Pharmaceutical giant Merck and an American laboratory reported promising results Saturday in trials of a drug administered orally to fight COVID-19, saying it helps reduce patients’ viral load.
“At a time where there is unmet need for antiviral treatments against SARS-CoV-2, we are encouraged by these preliminary data,” said Wendy Painter, chief medical officer of the US firm, Ridgeback Biotherapeutics.
In January, Merck halted work on two COVID vaccine candidates but has pressed on with research into two products to treat the disease, including a pill-based one called molnupiravir, which it has developed with Ridgeback Biotherapeutics.
This drug caused a significant drop in patients’ viral load after five days of treatment with it, Merck said at a meeting with infectious disease experts.
There was no alert in terms of safety, and of four serious adverse events that were reported, none were considered to be related to taking this drug, Ridgeback said.
Anti-viral oral drugs such as oseltamivir (Tamiflu) and zanamivir (Relenza) are sometimes prescribed for seasonal flu but researchers have yet to come up with something similar to fight the coronavirus.
The findings of this study—a quicker decrease in viral load among individuals with early-stage COVID-19 who are treated with molnupiravir—are promising, said William Fischer, lead investigator of the study and a professor of medicine at the University of North Carolina.
“If supported by additional studies, (they) could have important public health implications, particularly as the SARS-CoV-2 virus continues to spread and evolve globally,” Fischer added.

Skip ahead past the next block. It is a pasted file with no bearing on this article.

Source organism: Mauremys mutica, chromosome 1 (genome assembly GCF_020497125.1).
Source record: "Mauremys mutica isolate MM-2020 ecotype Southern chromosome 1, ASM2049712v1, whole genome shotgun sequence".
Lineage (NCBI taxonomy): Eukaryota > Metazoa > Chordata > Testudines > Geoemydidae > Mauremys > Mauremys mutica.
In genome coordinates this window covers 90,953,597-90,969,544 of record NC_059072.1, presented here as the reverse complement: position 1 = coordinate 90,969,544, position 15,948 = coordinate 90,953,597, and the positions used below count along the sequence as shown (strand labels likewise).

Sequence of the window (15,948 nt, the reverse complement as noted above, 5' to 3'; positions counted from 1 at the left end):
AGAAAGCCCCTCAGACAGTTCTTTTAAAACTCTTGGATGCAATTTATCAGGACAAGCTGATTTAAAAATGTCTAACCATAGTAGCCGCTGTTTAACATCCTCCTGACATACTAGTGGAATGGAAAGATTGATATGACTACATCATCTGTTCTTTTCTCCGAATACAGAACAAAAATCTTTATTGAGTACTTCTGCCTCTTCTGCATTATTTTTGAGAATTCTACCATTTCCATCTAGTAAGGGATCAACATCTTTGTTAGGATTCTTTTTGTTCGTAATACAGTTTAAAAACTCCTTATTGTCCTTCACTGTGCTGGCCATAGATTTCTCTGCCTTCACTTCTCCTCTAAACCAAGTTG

Preliminary results from clinical trials with it show a more than 50 percent reduction in risk of death or respiratory trouble in patients hospitalized with moderate to severe COVID-19, the company said in January.
Merck (NYSE: MRK), known as MSD outside the United States and Canada, today announced it has entered into an agreement with the United States Government to support the development, manufacture and initial distribution of an investigational biological therapeutic (CD24Fc, to be named MK-7110) upon approval or Emergency Use Authorization (EUA) from the U.S. Food and Drug Administration (FDA). Merck acquired MK-7110 through the acquisition of OncoImmune, a privately held, clinical-stage biopharmaceutical company.
“Building upon the promising clinical findings to date for MK-7110, Merck is pleased to be collaborating with the U.S. Government to advance the manufacture and distribution of this candidate for patients with serious COVID-19 disease,” said Dr. Roger M. Perlmutter, president, Merck Research Laboratories.
Under the agreement, Merck will receive up to approximately $356 million for manufacturing and supply of approximately 60,000-100,000 doses of MK-7110 to the U.S. Government through June 30, 2021 to meet the government’s Operation Warp Speed goals. This approach is intended to expedite delivery of MK-7110 to the American people as quickly as possible, following potential EUA or FDA approval. Merck is also investing to expand its manufacturing capacity to increase supply of MK-7110.